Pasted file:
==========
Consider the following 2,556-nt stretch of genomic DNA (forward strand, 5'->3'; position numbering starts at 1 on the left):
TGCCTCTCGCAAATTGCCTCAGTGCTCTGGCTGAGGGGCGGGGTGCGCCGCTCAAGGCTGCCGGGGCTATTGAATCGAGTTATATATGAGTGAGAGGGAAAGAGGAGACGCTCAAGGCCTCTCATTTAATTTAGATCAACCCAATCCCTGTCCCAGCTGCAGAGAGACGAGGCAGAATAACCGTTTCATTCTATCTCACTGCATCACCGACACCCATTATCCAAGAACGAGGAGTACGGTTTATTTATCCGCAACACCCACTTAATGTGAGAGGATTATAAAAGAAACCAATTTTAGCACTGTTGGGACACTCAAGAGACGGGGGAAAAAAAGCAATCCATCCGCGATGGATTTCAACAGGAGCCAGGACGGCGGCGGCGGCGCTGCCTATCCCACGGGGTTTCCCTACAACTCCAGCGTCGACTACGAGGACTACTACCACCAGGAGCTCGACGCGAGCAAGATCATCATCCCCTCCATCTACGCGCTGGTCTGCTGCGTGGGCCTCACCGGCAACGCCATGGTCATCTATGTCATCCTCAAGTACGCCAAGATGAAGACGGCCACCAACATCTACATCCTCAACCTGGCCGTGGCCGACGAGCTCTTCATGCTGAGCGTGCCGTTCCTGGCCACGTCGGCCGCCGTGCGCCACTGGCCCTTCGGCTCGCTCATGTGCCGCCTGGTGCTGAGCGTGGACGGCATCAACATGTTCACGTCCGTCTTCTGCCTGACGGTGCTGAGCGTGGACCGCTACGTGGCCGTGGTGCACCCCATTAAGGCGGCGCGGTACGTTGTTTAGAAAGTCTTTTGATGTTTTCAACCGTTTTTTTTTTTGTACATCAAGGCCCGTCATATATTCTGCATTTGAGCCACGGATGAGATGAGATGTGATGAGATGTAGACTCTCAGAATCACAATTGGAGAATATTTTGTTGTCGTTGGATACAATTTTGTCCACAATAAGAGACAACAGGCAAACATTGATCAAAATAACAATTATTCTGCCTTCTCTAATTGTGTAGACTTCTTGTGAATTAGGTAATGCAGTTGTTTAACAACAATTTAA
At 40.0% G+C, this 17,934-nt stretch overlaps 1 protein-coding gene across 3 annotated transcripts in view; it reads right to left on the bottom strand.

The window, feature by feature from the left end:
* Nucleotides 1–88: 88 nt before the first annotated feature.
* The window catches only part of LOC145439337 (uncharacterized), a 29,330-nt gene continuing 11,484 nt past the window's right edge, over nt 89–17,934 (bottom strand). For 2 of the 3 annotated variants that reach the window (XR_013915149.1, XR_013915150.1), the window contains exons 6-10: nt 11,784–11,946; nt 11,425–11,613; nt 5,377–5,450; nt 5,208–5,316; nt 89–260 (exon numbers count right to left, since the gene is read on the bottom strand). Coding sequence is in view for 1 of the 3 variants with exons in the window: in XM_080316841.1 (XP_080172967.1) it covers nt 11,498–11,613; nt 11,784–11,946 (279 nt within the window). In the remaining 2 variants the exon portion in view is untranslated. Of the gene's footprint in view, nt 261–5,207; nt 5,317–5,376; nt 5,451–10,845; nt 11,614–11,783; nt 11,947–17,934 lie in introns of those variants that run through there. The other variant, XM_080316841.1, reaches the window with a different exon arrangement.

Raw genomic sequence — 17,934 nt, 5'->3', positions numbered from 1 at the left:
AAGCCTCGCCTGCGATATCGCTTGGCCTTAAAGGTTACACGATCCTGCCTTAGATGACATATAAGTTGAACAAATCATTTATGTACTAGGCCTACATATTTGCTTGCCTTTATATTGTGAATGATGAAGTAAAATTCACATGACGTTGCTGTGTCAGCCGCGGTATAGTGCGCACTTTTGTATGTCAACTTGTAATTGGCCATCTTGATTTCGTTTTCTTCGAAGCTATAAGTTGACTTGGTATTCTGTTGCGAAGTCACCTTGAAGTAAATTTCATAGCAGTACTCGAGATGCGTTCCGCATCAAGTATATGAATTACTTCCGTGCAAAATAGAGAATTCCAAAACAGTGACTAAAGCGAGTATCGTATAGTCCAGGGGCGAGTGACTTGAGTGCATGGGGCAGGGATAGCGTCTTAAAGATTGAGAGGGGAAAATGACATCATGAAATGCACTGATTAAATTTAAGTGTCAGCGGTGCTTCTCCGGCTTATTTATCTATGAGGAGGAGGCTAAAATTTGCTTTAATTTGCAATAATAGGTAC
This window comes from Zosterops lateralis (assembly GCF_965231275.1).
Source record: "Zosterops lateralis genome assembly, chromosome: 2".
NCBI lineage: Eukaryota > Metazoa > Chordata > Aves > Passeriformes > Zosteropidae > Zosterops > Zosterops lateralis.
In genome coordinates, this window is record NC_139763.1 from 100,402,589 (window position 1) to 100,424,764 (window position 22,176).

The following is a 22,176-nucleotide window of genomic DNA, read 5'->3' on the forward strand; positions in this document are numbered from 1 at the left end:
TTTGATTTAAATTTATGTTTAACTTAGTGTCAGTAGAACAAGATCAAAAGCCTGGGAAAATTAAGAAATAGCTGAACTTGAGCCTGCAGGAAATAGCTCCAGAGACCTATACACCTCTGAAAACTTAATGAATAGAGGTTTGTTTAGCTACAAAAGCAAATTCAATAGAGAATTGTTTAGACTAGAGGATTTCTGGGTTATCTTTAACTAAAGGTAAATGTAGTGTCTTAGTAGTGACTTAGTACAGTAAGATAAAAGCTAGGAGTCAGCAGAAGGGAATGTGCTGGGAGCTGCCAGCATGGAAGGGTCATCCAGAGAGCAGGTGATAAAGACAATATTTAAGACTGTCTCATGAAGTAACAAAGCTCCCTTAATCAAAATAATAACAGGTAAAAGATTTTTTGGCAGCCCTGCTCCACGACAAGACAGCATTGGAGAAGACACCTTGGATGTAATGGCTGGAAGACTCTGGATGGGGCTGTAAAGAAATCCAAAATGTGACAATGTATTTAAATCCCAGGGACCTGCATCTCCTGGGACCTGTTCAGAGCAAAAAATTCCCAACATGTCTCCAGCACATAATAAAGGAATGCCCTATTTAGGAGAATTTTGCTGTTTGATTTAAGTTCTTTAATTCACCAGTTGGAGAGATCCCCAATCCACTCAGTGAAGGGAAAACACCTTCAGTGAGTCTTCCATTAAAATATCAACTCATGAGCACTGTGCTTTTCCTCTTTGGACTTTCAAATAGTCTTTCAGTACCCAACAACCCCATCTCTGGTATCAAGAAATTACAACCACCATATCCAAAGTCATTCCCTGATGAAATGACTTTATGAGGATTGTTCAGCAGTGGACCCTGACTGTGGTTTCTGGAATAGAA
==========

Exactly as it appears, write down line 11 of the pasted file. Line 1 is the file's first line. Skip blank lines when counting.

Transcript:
NCBI lineage: Eukaryota > Metazoa > Chordata > Aves > Passeriformes > Zosteropidae > Zosterops > Zosterops lateralis.